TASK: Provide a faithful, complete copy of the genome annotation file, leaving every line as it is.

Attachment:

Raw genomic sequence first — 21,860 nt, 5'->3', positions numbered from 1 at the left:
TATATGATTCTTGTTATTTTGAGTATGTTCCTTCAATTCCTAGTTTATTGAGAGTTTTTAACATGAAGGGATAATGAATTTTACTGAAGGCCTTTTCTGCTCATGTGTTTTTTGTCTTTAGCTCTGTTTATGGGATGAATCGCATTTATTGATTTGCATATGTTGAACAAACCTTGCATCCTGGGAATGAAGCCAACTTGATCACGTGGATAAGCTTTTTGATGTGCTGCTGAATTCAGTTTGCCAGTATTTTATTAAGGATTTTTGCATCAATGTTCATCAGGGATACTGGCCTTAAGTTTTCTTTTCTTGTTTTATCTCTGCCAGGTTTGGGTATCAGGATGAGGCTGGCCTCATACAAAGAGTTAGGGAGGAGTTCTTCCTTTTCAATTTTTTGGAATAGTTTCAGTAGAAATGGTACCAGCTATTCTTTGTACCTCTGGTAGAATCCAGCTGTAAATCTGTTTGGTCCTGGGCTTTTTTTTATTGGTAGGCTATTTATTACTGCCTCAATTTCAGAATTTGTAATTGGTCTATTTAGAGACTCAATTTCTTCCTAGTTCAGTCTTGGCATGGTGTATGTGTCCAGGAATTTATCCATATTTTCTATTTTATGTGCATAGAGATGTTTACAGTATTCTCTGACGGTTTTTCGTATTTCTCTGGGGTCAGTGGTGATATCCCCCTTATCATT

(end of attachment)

Raw genomic sequence first — 21,860 nt, 5'->3', positions numbered from 1 at the left:
TATATGATTCTTGTTATTTTGAGTATGTTCCTTCAATTCCTAGTTTATTGAGAGTTTTTAACATGAAGGGATAATGAATTTTACTGAAGGCCTTTTCTGCTCATGTGTTTTTTGTCTTTAGCTCTGTTTATGGGATGAATCGCATTTATTGATTTGCATATGTTGAACAAACCTTGCATCCTGGGAATGAAGCCAACTTGATCACGTGGATAAGCTTTTTGATGTGCTGCTGAATTCAGTTTGCCAGTATTTTATTAAGGATTTTTGCATCAATGTTCATCAGGGATACTGGCCTTAAGTTTTCTTTTCTTGTTTTATCTCTGCCAGGTTTGGGTATCAGGATGAGGCTGGCCTCATACAAAGAGTTAGGGAGGAGTTCTTCCTTTTCAATTTTTTGGAATAGTTTCAGTAGAAATGGTACCAGCTATTCTTTGTACCTCTGGTAGAATCCAGCTGTAAATCTGTTTGGTCCTGGGCTTTTTTTTATTGGTAGGCTATTTATTACTGCCTCAATTTCAGAATTTGTAATTGGTCTATTTAGAGACTCAATTTCTTCCTAGTTCAGTCTTGGCATGGTGTATGTGTCCAGGAATTTATCCATATTTTCTATTTTATGTGCATAGAGATGTTTACAGTATTCTCTGACGGTTTTTCGTATTTCTCTGGGGTCAGTGGTGATATCCCCCTTATCATT